Alzheimer’s disease and other neurodegenerative disorders have stumped the medical community for decades, but now with advanced computational methods researchers are uncovering molecular mechanisms behind these devastating diseases. In a study published in bioRxiv on March 17, scientists at Scripps Research Institute reveal how disease-associated mutations disrupt pre-mRNA splicing of the Tau gene, which aggregates in diseased neurons and kills the cell. They further demonstrate that this mis-regulation in gene-splicing generates abnormal forms and amounts of Tau contribute to disease-pathology, providing novel targets for therapeutic intervention.
“Mutations that disrupt RNA structure can be deleterious and causes disease. Therefore, knowledge of RNA structure can provide insights into disease mechanism and how to affect protein production for therapeutic benefit,” says Matthew Disney, lead author of the study. Tau is ripe with opportunities here, as a gene that undergoes extensive alternative splicing. The gene’s 16 exons are alternatively spliced into at least 6 different isoforms with different lengths and numbers of microtubule binding domains (MTBs). “Mutations within sequences near the exon-intron junctions that affect RNA structure may disrupt normal splicing and cause disease,” says Disney.
Indeed, it is already known that the ratio of Tau isoforms is disrupted in “Taupathies,” neurodegenerative diseases characterized by Tau aggregates like Alzheimer’s and Parkinson’s disease. “For example, exon 10 encodes an MBD and is alternatively spliced, resulting in protein isoforms with four (4R) or three (3R) MBDs. Deregulation of exon 10 alternative splicing due to mutation manifests in various diseases, including frontotemporal dementia with parkinsonism-17 (FTDP),… where the 4R isoform is expressed at aberrantly high levels,” Disney explains.
Disney and his team systematically examine the sequence of the Tau pre-mRNA transcript to identify these dysregulated splice sites. “There has been little done to systematically analyze and study the structures within Tau’s encoding RNA and their connection to disease pathology,” he says. The team deep dives into RNA structure at intron-exon junctions, where RNA stem-loop and hairpin structures recruit splicing machinery. With advanced thermodynamic folding algorithms they predict the formation of these structures, and examine how mutations associated with taupathies alter these structures to impact Tau splicing.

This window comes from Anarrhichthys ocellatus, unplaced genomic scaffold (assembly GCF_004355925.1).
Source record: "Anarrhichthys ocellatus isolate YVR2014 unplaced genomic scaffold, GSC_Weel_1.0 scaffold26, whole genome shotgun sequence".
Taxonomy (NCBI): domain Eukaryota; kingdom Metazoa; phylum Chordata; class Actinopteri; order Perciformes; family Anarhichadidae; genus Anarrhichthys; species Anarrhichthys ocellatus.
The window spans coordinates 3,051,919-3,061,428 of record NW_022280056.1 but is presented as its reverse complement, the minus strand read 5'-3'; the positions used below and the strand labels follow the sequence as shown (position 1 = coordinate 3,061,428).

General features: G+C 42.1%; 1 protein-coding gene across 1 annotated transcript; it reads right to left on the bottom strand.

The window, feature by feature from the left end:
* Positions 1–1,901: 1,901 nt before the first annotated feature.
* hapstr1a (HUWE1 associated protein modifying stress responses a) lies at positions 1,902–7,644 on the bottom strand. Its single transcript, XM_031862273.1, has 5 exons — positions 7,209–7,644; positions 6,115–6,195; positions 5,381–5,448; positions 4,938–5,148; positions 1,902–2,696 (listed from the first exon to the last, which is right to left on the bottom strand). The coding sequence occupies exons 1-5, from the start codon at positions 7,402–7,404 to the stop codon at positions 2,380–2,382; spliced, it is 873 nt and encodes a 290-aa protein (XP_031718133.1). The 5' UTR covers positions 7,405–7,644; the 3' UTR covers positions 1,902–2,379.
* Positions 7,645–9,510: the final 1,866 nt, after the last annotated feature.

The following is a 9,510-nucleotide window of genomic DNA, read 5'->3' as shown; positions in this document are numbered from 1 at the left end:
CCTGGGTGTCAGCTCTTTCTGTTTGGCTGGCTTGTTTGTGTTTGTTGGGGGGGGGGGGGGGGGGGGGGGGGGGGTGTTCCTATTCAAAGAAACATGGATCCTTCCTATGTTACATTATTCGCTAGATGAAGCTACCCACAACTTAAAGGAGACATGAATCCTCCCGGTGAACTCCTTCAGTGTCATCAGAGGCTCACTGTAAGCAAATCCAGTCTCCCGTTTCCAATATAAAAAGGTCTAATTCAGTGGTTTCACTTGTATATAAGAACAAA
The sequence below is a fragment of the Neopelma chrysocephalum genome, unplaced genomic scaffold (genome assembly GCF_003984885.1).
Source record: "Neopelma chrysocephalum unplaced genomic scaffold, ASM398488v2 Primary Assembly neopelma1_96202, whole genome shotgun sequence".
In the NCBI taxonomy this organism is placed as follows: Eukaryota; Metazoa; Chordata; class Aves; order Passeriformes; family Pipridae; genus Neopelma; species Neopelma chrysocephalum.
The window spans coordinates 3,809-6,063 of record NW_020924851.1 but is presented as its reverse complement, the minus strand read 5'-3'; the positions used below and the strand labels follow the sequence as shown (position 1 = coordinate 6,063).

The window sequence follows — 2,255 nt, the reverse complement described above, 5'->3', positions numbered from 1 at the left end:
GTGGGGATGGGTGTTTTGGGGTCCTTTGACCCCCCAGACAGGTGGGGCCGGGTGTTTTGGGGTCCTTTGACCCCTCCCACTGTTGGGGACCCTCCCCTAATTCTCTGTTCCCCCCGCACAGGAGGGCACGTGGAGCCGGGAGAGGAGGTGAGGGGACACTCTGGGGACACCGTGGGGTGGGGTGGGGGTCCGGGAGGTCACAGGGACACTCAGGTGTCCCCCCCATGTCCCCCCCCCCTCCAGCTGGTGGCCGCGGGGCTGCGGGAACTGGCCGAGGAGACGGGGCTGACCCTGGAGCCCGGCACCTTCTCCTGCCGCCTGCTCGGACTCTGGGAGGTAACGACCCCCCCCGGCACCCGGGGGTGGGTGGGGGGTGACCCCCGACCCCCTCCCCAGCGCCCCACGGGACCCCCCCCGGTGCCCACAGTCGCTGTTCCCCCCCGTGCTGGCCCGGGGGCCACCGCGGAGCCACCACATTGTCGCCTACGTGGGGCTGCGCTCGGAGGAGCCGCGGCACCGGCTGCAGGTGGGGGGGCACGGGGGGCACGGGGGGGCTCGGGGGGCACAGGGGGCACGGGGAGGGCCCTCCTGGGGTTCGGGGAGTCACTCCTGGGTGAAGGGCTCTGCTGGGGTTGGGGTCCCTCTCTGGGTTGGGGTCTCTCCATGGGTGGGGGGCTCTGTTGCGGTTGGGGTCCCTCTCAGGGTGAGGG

In total, they identify 19 RNA structures at exon-intron junctions, including five adjacent to alternatively spliced exons that encode MBDs. In some cases, mutations destabilize the RNA structures, eliminating splice sites. “A structured region was predicted at the exon 6- intron 6 junction where deletion… within the predicted hairpin structure, decreased exon 6 inclusion, indicating that the region acts as a strong splicing enhancer,” says Disney. In other cases, mutations created additional cryptic splice sites.
By altering RNA structures, the mutations dictate whether MTB-encoding exons are included or excluded, and thereby influencing the number of MTB repeats which impacts the function and aggregation of Tau within the cell. In particular, the team finds a number of mutations that influence exon 10 inclusion, which shift the balance of the 4R vs. 3R isoform from 1:1 to as much as 30:1. “The G(+3) A and C(+14) T mutations associated with (FTDP) diseases destabilize the hairpin structure at the exon 10-intron 10 junction… and are verified by cell-based assay to upregulate exon 10 inclusion,” Disney reports.
In addition the team identifies additional RNA structures in 5’ and 3’ untranslated regions of the Tau transcript, known to regulate gene expression. “These studies define novel structural regions within the mRNA that affect stability and pre-mRNA splicing and may lead to new therapeutic targets for treating tau-associated diseases,” says Disney. Indeed, scientists have recently developed a powerful toolbox of methods to correct aberrant gene-splicing in the context of disease. These include antisense oligonucleotides, modified small nuclear RNAs, trans-splicing and small molecular compounds, which have proven promising in pre-clinical testing of various splicing diseases including cystic fibrosis, hemophilia B, muscular dystrophy and many other thus far incurable genetic disorders.